Chris Sikich discusses plans to insert mixed uses, including, residential and retail development similar to Carmel’s downtown, into the state’s second largest commercial hub along US 31.
When Carmel Mayor Jim Brainard looks at the 5-mile stretch of highway, he doesn’t just see multistory corporate headquarters and health care complexes that have been so instrumental in building the city’s financial base. He says there are hundreds of acres of underused land, not just the few tracts of green space on the market, but also the seas of parking lots that serve the buildings.
“It’s such a waste of space, these big suburban parking lots, which don’t look very nice,” Brainard said. “I anticipate some day there will be little villages around those office towers.”
The mayor is proposing to provide millions in taxpayer incentives for property owners and developers to build restaurants, shops, apartments and condos with parking garages along U.S. 31
As Carmel has developed its urban core, several high-profile corporations have fled the U.S. 31 corridor for the more walkable environment being created in the city’s downtown area.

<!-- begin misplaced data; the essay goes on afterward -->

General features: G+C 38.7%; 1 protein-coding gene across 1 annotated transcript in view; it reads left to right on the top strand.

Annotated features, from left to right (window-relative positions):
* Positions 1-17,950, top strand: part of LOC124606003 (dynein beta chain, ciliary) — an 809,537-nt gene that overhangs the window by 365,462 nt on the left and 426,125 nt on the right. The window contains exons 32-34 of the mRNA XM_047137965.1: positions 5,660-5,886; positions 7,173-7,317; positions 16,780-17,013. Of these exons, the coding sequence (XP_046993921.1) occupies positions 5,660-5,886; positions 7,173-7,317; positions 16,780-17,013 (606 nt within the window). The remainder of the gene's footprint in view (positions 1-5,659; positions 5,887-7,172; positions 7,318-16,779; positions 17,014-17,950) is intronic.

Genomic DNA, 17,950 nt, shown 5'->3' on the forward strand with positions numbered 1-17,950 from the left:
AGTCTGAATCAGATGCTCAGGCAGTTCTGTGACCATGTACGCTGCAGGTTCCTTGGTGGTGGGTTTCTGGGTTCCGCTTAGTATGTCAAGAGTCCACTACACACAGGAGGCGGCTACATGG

“The market is changing,” Brainard said. “People don’t want to get in their cars to drive to lunch anymore. They want to walk someplace close to their office.”
He thinks the highest quality development comes from public-private partnerships. He wants to guide development as he has in Carmel’s urban core. He hopes to offer incentives to encourage the development of shops, restaurants, homes and public spaces. That most likely means using TIF districts to pay back city bonds for parking garages, which in the past have cost from $10 million to $20 million each.